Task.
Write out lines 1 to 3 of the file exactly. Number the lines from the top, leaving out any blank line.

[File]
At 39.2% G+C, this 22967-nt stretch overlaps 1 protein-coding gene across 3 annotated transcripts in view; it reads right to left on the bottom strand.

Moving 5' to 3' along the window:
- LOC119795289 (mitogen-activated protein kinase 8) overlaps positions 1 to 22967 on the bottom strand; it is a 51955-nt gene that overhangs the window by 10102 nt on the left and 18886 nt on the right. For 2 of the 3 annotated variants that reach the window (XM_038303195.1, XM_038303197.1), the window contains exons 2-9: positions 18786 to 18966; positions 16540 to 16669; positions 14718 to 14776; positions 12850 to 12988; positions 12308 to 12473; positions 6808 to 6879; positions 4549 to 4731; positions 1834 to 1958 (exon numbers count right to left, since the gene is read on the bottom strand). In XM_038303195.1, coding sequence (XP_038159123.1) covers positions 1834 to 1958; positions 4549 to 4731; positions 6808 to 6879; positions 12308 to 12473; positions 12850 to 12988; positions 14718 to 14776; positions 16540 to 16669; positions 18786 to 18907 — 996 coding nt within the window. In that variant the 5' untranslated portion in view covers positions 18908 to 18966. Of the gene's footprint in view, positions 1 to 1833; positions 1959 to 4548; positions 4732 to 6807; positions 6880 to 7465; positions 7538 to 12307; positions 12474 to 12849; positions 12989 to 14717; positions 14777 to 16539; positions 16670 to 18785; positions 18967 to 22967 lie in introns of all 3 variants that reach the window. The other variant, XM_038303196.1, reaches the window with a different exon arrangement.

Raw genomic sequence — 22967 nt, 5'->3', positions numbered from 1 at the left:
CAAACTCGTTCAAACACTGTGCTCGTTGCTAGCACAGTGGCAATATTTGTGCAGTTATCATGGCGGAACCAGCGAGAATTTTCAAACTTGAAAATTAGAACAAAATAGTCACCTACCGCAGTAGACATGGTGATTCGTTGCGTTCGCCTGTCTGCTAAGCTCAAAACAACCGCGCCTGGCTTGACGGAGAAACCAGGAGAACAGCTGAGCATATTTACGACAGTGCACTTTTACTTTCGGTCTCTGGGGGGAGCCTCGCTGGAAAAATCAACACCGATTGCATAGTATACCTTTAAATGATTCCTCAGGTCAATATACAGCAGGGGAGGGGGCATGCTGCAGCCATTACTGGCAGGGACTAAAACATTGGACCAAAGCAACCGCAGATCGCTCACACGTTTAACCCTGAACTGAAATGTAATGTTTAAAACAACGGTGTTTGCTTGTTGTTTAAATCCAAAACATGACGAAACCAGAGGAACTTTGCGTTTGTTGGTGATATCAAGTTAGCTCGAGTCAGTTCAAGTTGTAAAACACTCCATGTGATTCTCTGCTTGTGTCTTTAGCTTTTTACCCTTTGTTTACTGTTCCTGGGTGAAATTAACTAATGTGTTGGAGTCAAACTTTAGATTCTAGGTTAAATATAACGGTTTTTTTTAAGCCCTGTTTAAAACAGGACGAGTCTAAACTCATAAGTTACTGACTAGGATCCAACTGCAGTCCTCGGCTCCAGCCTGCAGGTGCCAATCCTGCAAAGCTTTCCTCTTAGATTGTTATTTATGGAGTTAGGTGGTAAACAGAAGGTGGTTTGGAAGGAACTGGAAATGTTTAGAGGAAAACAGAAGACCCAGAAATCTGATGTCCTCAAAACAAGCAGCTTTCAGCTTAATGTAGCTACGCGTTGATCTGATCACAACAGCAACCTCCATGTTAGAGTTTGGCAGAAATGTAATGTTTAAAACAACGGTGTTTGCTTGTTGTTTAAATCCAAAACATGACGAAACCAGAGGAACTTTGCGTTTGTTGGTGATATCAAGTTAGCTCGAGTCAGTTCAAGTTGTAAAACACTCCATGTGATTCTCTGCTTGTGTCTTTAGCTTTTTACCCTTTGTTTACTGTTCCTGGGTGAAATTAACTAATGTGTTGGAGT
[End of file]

At 39.2% G+C, this 22967-nt stretch overlaps 1 protein-coding gene across 3 annotated transcripts in view; it reads right to left on the bottom strand.

Moving 5' to 3' along the window:
- LOC119795289 (mitogen-activated protein kinase 8) overlaps positions 1 to 22967 on the bottom strand; it is a 51955-nt gene that overhangs the window by 10102 nt on the left and 18886 nt on the right. For 2 of the 3 annotated variants that reach the window (XM_038303195.1, XM_038303197.1), the window contains exons 2-9: positions 18786 to 18966; positions 16540 to 16669; positions 14718 to 14776; positions 12850 to 12988; positions 12308 to 12473; positions 6808 to 6879; positions 4549 to 4731; positions 1834 to 1958 (exon numbers count right to left, since the gene is read on the bottom strand). In XM_038303195.1, coding sequence (XP_038159123.1) covers positions 1834 to 1958; positions 4549 to 4731; positions 6808 to 6879; positions 12308 to 12473; positions 12850 to 12988; positions 14718 to 14776; positions 16540 to 16669; positions 18786 to 18907 — 996 coding nt within the window. In that variant the 5' untranslated portion in view covers positions 18908 to 18966. Of the gene's footprint in view, positions 1 to 1833; positions 1959 to 4548; positions 4732 to 6807; positions 6880 to 7465; positions 7538 to 12307; positions 12474 to 12849; positions 12989 to 14717; positions 14777 to 16539; positions 16670 to 18785; positions 18967 to 22967 lie in introns of all 3 variants that reach the window. The other variant, XM_038303196.1, reaches the window with a different exon arrangement.